I think the first one is for example the Kutuhalasala Sutta (SN 44.9) (S iv 398), the relevent sentence in that translation being:
Instead, he describes him thus:
"He has cut through craving, severed the fetter, and by rightly breaking through conceit has made an end of suffering & stress."'
I think that "rightly breaking through conceit" might be a translation of of the same text as "rightly understanding ‘I am’" (because "breaking through" = "understanding", and "I am" = "conceit").
There's more about the relationship between "conceit" and "identity view" in the answers to this topic.
Another translation is here:
But, he declares of him, thus:
“He has cut off craving, and through full mastery over conceit, he has
made a total end of suffering.”
This gives the Pali in a footnote:
Acchejji taṇhaṁ vivattayi saññojanaṁ sammā,mānâbhisamayā antam akāsi dukkhassâ ti.
Here's part of a dictionary definition of one of those words, Abhisamaya
Abhisamaya, (abhi + samaya, from sam + i, cp. abhisameti & sameti; BSk. abhisamaya, e. g. Divy 200, 654) “coming by completely”, insight into, comprehension, realization, clear understanding, grasp, penetration.
So you can see how that word might be translated as "understanding" and/or "penetration".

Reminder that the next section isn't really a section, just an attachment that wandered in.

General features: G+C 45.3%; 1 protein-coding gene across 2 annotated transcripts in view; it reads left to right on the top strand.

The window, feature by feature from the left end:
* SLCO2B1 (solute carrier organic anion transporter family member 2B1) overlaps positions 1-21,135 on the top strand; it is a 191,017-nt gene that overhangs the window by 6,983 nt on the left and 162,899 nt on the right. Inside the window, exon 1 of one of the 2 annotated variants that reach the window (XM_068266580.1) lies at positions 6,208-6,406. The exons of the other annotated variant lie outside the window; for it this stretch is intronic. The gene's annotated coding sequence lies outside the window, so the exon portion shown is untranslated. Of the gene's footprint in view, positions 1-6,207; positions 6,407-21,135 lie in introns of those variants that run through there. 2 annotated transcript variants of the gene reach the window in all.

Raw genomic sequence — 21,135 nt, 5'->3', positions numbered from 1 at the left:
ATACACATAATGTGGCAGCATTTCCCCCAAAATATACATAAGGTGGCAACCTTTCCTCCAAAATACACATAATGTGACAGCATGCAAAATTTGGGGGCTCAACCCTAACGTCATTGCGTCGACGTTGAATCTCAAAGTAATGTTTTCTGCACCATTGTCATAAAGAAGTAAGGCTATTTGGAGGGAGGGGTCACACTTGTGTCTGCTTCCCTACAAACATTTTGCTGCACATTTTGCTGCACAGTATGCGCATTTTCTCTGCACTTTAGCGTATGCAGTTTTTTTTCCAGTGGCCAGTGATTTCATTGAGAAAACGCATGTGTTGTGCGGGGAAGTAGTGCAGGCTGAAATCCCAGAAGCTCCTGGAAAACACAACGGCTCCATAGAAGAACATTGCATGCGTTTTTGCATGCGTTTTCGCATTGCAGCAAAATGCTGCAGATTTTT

A later part of that same dictionary definition says,
sammā-mān’âbhisamaya full understanding of false pride in ster. phrase "acchecchi (for acchejji) taṇhaṃ, vivattayi saññojanaṃ sammāmānâbhisamayā antam akāsi dukkhassa" at S.IV, 205, 207, 399; A.III, 246, 444; It.47
... in other words:
- It's a "ster. phrase" (maybe "stereotypical phrase"?)
- That dictionary translates it as "full understanding of false pride"
- It can be found in several suttas, including S.IV (205, 207, and 399), A.III (246 and 444), and It.47.
And indeed, as stated in that definition, here it is again at the end of (for example) the Nissaraniya Sutta (AN 5.200) (A iii 245):
He has cut through craving, has turned away from the fetter, and by rightly breaking through conceit he has put an end to suffering & stress.
So it's found in at least two of the suttas (quoted/hyperlinked above), and presumably found in at least all 6 of the suttas referenced in the dictionary definition above.